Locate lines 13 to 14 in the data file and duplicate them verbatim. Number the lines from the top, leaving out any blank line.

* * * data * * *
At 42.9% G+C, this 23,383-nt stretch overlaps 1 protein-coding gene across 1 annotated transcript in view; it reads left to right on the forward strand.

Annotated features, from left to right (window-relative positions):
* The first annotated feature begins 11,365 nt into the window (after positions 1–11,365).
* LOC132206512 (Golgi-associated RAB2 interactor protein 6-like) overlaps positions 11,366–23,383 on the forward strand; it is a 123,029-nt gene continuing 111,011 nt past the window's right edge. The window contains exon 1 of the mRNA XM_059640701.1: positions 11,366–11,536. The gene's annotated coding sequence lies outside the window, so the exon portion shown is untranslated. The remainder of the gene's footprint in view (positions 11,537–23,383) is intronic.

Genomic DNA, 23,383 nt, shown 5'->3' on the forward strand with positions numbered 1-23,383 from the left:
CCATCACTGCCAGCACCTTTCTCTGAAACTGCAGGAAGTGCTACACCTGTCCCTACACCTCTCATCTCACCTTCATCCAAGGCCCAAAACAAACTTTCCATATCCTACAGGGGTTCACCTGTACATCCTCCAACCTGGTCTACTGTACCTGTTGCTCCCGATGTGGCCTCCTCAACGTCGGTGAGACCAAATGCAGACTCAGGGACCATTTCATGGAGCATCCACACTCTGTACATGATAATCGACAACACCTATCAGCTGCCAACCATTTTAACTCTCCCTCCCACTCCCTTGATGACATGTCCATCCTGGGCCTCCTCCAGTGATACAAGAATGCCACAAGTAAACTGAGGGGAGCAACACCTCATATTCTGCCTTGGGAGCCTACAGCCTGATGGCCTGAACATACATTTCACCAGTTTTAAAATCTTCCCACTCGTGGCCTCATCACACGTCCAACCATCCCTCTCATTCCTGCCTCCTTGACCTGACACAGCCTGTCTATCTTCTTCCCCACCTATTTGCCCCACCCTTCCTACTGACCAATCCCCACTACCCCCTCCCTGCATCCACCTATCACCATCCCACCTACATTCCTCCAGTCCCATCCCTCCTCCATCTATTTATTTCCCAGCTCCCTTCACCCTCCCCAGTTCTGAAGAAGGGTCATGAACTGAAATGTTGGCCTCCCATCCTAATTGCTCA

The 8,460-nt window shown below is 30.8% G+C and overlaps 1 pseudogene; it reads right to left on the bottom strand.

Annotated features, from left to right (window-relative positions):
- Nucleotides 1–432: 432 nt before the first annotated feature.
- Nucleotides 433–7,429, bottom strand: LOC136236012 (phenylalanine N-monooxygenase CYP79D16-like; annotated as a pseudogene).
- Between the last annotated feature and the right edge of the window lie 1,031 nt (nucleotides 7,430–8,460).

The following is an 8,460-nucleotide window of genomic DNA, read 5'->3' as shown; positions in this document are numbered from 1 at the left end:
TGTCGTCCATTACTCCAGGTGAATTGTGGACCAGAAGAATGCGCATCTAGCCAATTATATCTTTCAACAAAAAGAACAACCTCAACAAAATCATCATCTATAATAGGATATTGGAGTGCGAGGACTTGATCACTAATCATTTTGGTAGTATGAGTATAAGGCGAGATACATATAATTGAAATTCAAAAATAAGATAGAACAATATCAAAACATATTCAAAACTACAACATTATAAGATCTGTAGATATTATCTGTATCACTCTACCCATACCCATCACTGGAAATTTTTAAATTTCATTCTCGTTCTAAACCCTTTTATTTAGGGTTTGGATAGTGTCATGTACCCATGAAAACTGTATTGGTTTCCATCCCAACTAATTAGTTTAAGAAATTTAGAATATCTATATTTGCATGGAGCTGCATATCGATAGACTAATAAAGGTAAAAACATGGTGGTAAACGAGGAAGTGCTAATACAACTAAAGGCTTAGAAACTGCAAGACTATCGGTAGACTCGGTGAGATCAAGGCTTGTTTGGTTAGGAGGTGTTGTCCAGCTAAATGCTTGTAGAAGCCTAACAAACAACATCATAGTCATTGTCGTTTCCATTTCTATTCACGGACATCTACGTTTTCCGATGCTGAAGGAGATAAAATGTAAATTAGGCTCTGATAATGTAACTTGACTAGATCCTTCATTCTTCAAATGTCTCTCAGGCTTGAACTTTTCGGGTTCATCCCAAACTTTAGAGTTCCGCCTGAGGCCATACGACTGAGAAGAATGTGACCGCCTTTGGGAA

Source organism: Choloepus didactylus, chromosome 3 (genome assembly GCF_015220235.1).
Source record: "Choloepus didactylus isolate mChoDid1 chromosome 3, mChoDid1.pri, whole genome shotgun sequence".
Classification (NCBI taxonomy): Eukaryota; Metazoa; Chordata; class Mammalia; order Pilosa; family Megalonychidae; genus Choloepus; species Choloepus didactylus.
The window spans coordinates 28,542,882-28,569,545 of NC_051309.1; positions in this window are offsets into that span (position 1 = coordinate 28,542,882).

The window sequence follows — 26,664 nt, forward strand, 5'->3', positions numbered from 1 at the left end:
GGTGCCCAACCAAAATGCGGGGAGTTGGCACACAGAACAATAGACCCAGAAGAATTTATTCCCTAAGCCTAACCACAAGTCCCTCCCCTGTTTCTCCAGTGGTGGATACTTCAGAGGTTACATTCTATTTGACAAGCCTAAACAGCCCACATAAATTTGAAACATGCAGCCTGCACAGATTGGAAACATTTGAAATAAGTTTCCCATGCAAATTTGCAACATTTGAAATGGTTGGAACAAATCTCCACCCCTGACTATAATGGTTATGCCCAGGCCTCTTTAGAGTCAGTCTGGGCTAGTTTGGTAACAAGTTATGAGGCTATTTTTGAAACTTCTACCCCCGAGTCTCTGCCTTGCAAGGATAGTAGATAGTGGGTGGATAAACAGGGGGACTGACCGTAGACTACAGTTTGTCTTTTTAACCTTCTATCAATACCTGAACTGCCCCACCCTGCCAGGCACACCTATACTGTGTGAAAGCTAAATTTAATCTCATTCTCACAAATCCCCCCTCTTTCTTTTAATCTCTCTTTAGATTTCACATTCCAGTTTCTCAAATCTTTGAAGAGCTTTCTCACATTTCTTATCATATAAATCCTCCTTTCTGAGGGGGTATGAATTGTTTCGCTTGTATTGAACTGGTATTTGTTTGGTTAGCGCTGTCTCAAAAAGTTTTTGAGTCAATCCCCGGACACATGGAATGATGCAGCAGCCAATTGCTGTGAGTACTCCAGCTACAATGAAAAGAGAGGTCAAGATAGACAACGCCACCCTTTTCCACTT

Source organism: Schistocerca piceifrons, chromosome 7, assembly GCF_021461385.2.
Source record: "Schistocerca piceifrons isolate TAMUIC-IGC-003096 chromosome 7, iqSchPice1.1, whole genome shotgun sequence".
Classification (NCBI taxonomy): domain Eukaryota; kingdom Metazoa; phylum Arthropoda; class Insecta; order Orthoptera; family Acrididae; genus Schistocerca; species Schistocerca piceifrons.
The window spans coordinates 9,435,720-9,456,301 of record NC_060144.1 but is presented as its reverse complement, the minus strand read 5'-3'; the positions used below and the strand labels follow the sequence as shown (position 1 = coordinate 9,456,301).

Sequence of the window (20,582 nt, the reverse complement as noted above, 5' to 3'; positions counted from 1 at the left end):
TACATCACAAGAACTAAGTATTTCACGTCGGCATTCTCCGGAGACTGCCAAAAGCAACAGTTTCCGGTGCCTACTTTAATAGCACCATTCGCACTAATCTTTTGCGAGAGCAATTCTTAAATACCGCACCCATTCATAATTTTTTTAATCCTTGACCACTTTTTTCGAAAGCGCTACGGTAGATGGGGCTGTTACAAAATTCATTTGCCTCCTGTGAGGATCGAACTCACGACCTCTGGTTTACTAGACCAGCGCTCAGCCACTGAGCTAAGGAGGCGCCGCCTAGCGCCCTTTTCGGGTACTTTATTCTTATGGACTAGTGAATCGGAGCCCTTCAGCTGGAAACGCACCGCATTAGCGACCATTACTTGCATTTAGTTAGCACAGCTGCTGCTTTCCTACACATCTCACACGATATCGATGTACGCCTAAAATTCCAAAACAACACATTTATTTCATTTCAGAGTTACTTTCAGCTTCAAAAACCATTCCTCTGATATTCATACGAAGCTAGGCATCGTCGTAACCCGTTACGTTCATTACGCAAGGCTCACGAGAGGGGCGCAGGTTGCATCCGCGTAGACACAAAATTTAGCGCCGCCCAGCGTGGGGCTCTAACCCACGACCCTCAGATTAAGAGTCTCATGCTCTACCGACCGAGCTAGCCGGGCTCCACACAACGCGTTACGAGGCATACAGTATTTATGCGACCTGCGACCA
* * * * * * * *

TGTCGTCCATTACTCCAGGTGAATTGTGGACCAGAAGAATGCGCATCTAGCCAATTATATCTTTCAACAAAAAGAACAACCTCAACAAAATCATCATCTATAATAGGATATTGGAGTGCGAGGACTTGATCACTAATCATTTTGGTAGTATGAGTATAAGGCGAGATACATATAATTGAAATTCAAAAATAAGATAGAACAATATCAAAACATATTCAAAACTACAACATTATAAGATCTGTAGATATTATCTGTATCACTCTACCCATACCCATCACTGGAAATTTTTAAATTTCATTCTCGTTCTAAACCCTTTTATTTAGGGTTTGGATAGTGTCATGTACCCATGAAAACTGTATTGGTTTCCATCCCAACTAATTAGTTTAAGAAATTTAGAATATCTATATTTGCATGGAGCTGCATATCGATAGACTAATAAAGGTAAAAACATGGTGGTAAACGAGGAAGTGCTAATACAACTAAAGGCTTAGAAACTGCAAGACTATCGGTAGACTCGGTGAGATCAAGGCTTGTTTGGTTAGGAGGTGTTGTCCAGCTAAATGCTTGTAGAAGCCTAACAAACAACATCATAGTCATTGTCGTTTCCATTTCTATTCACGGACATCTACGTTTTCCGATGCTGAAGGAGATAAAATGTAAATTAGGCTCTGATAATGTAACTTGACTAGATCCTTCATTCTTCAAATGTCTCTCAGGCTTGAACTTTTCGGGTTCATCCCAAACTTTAGAGTTCCGCCTGAGGCCATACGACTGAGAAGAATGTGACCGCCTTTGGGAA

Source organism: Choloepus didactylus, chromosome 3 (genome assembly GCF_015220235.1).